One of the most overlooked and misunderstood terrestrials in Yellowstone Country fly fishing is the Spruce Moth. Commonly known as the Western Spruce Budworm Moth (Choristoneura occidentalis Freeman) these native insects are naturally occurring and found throughout the Rocky Mountain West from southern Canada to Arizona.

From late July through August you can see these size 12-14 moths tumbling across the water in fisheries that are lined by coniferous forests. Trout love feeding on Spruce Moths, and this activity produces excellent dry fly fishing at a time when most of the summertime hatches have finished for the season.

Adult moths are about 1⁄2-inch (13 mm) long, with a wingspan of approximately 1 inch (22-28 mm). Both sexes are similar in appearance, although females may be slightly larger. The wings are variable in color, ranging from gray to orange-brown; they also may be banded or streaked, and some individuals may have a conspicuous white dot on the wing margin.

Spruce Moths are endemic parasites that feed on the new growth of Douglas Fir, Subalpine Fir, and Engelmann Spruce trees. Adult moths hatch from their pupal cases in late July or early August. After emerging the adults are viable for 7 to 10 days in which time they mate, deposit eggs, and die.

Females deposit their eggs in orderly rows on the underside of conifer needles. Larvae hatch from these eggs in as little as 10 days, and seek shelter in the bark and lichen on tree trunks and limbs. Here the larvae spin a silken structure known as a Hibernicula, and remain inactive through the winter.

In spring (May-June) the larvae venture out from their hibernicula to feed and continue maturing. Spruce moth larvae will feed on newly sprouting foliage sometimes spinning webs of silk to encapsulate multiple buds, shoots, or cones.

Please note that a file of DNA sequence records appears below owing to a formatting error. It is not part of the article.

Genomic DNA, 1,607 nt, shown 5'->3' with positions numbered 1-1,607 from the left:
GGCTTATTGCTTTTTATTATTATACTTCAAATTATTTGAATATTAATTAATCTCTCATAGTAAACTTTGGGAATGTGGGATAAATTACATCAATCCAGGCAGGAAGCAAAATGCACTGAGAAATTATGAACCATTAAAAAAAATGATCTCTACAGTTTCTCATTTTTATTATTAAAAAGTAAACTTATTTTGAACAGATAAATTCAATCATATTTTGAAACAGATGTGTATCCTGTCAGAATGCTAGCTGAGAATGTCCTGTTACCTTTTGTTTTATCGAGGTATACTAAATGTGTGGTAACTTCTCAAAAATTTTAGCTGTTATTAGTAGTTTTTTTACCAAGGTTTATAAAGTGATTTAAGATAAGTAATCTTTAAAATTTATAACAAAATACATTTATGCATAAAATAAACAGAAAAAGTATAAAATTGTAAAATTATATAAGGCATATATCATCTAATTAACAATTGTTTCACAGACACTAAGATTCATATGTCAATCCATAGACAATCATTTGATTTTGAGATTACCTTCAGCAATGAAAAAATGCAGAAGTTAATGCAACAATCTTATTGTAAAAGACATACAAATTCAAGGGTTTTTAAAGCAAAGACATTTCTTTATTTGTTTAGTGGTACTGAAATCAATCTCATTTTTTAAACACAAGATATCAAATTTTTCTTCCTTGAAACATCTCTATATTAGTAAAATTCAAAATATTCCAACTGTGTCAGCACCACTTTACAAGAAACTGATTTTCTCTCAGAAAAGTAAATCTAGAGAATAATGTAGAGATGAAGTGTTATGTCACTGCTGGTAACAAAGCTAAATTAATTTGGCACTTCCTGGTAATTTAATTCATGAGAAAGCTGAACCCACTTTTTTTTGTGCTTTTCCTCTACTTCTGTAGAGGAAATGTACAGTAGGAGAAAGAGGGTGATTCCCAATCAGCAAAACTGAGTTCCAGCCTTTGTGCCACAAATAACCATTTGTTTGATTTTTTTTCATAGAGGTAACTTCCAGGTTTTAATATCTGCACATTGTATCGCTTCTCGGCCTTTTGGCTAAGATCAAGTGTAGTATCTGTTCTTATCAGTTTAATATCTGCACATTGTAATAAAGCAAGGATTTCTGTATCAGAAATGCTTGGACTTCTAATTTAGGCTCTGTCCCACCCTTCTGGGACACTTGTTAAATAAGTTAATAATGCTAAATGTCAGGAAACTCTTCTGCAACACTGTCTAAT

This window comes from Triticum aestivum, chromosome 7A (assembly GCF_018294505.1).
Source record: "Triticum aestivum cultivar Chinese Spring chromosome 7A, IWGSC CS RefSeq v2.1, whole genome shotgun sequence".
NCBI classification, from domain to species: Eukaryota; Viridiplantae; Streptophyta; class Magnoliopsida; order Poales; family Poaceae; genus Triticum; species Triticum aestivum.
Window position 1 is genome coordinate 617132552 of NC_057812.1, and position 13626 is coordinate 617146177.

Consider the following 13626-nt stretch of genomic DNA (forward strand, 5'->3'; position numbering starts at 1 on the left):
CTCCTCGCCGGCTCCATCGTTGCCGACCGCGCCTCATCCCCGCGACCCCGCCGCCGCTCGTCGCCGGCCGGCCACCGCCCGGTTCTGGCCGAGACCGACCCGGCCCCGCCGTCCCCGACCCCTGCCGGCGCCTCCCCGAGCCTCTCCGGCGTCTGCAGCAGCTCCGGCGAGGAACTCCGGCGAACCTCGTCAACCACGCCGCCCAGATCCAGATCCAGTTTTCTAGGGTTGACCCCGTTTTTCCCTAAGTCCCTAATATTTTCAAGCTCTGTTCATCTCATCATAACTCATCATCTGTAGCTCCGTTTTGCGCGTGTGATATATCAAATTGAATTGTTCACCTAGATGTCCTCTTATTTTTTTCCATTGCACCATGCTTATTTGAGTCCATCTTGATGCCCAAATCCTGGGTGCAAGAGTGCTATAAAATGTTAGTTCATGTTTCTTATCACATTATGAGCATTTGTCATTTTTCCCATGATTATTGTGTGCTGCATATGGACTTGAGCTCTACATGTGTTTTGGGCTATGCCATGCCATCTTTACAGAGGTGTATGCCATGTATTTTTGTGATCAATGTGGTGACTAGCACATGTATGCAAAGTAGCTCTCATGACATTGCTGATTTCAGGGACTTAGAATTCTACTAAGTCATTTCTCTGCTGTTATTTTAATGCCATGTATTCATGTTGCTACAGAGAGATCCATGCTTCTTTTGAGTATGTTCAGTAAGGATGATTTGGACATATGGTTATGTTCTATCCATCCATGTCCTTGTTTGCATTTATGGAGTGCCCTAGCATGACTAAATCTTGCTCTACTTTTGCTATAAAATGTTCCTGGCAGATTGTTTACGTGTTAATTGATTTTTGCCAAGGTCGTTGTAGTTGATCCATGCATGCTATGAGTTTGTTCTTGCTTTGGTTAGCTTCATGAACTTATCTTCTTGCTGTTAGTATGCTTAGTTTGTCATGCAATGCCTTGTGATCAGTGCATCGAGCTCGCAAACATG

It takes 30-40 days of feeding for a larvae to become fully grown at which time they pupate within the webs of silk they had formed previously to feed.

Western Spruce Budworm Moth infestations are cyclical and their abundance is regulated primarily by predation and environmental conditions. Spruce Moth larvae have many natural predators including spiders, beetles, wasps, chipmunks, squirrels, and a host of birds.

Freezing temperatures also play a key role in regulating populations. Though, it’s not the -30 and -40 degree arctic blasts of winter that kill Spruce Moth larvae.  They spend the winter tucked away in their warm, dry hiberniculas. Rather, it’s freezing temps in May and June, after the larvae have emerged and are on the feed, that prove fatal.

Abundances of spruce moths vary from year to year, but even on years with mild infestations this is an important terrestrial to imitate if you are fishing in August on waters like the Madison, Gallatin, Yellowstone, Lamar, Hebgen, or Henry’s Fork, just to name a few. They can also be an important insect to be prepared for on many of our regional stillwaters.